## A Geoscientist's Guide to PetrophysicsGeoscientists and Engineers taking an interest in Petrophysics, are struck by the contrasting treatment of the Physics Aspects and the Geology Aspects. In most publications, the Physics Aspect prevails. The rock itself is considered as a black-box whose microscopic structure is briefly described as a model sometimes remote from reality.But if we are to scale up isolated petrophyscial observations to an entire oil reservoir or an aquifer, it is essential to implement the powerful extrapolation tool of geological interpretation. This is clearly based on a good understanding of the relations between the petrophysical parameters studied and the petrological characteristics of the rock considered.This Geological approach of Petrophysics is at the heart of our project.The book is divided into two sections of different size: The first section (by far the largest) describes the various petrophysical properties of rocks. Each property is defined, limiting the mathematical formulation to the strict minimum but emphasising the geometrical and therefore petrological parameters governing this property. The description of the measurement methods is restricted to an overview of the principles required for good communication between the geoscientist and the laboratory petrophysicist. For each property, we detail one or two aspects of the relations between petrophysics and geology (e.g. the porosity/permeability relations in carbonate rocks or irregular water tables and stratigraphic traps).The second section concentrates on methodological problems and concerns, above all, the representativeness of the measurements and the size effects. The notions of Representative Elementary Volume, Homogeneity, Anisotropy, Rock Type, etc. provide a better understanding of the problems of up-scaling (Plug, Core, Log Analysis, Well Test). Lastly, we provide a description of several Porous Network investigation methods: Thin section, Pore Cast, Visualization of capillary properties, X-ray tomography. Contents: 1. Petrophysical Properties and Relations with Petrology. Calculation of Fluid Volumes in Situ (Accumulations): Static Properties. Fluid Recovery and Modelling: Dynamic Properties. Log and Geophysical Analysis. 2. Scale Changes and Characterization of Porous Media: Methods and Techniques. Measurement Representativeness and Reservoir Characterization. Porous Network Observation Techniques. References. Porosity Terms Glossary-Index. Subject Index. Author Index. |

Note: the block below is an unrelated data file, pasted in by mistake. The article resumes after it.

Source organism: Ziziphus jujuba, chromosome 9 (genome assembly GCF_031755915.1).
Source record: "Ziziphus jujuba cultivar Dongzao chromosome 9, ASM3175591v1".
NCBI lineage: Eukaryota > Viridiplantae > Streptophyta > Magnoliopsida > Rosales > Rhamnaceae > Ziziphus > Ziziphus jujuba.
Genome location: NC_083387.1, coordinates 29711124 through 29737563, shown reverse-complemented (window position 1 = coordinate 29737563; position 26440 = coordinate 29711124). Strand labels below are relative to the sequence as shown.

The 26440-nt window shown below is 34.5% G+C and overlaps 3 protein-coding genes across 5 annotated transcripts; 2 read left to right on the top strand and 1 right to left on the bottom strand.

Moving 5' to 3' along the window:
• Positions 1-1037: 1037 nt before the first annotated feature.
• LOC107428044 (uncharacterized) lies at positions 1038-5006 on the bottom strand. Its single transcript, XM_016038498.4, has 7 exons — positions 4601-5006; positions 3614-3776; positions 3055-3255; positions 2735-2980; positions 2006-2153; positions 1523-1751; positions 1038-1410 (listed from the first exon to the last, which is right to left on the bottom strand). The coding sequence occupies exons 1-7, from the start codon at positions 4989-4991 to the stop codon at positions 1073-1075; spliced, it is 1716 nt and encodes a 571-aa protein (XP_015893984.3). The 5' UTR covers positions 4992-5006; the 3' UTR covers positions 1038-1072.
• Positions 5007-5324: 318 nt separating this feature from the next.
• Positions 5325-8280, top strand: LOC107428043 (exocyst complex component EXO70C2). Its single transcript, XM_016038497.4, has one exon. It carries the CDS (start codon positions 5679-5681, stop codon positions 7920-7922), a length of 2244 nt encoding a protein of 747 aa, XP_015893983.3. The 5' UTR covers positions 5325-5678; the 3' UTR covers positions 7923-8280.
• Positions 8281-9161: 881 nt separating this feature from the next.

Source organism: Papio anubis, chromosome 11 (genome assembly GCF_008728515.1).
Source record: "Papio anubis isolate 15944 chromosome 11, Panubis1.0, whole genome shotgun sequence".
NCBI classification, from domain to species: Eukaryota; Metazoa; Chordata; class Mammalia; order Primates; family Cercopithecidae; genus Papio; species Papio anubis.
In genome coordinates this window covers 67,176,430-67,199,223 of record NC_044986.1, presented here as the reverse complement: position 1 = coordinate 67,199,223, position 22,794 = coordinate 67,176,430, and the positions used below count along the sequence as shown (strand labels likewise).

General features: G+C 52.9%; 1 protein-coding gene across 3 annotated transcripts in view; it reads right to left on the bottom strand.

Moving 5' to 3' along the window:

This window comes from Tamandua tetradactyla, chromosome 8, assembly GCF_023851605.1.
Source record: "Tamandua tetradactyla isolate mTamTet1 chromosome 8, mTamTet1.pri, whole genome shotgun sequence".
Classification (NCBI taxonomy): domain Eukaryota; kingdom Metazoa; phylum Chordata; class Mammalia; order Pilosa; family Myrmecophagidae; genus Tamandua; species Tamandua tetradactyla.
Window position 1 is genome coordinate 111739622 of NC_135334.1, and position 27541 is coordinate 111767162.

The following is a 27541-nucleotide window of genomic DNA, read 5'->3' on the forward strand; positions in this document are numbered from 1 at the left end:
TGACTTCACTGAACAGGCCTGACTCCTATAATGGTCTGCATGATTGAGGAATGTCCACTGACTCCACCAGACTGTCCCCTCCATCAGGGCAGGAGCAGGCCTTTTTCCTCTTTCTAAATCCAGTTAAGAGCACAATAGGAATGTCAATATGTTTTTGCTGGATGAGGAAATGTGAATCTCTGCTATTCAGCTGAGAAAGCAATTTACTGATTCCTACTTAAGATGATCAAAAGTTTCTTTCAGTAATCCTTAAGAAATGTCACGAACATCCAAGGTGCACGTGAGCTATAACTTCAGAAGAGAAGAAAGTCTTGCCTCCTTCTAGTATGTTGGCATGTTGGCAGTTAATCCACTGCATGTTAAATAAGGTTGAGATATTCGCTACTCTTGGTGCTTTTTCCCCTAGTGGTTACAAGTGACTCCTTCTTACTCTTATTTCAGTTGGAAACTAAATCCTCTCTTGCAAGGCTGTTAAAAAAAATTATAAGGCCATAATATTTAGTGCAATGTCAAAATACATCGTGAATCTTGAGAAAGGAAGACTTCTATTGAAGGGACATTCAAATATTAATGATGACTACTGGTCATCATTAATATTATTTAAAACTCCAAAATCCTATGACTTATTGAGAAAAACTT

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### Contents

Dynamic Properties | 123 |

Chapter 13 Log and Geophysical Analysis | 199 |

Chapter 21 Measurement Representativeness and Reservoir | 265 |

Chapter 22 Porous Network Observation Techniques | 325 |

XRay Diffraction and Fluorescence | 349 |

357 | |

Porosity Terms GlossaryIndex | 365 |

371 | |

381 | |

### Common terms and phrases

anisotropy applications bioclastic brine calcite calculated capillary pressure capillary pressure curve capillary rise centimetres centrifuge characteristics clay phase coefficient compressibility conductivity considered core logging corresponds defined definition density depends diameter differential pressure dimension displacement dolomite drainage effect elastic epoxy epoxy pore cast equation equivalent example experiment experimental extremely flow formation factor formula fraction fracture frequency geological geometry grain highly hydrocarbon hydrogeology imbibition injection intergranular interpretation intrinsic permeability kaolinite Kdry laboratory limestone log analysis matrix measurement method microcracks microporosity mineral mineralogical modulus non-wetting fluid notion numerous observed obtain oil reservoirs oolitic order of magnitude parameter petrophysical petrophysical properties photograph plug porosity porous medium porous space practice ratio relation relative permeability residual resin rock typing sample sandstones scale Smectite soil solid stress surface temperature thin section trapped values variation viscosity vugs water saturation wettability wetting fluid X-ray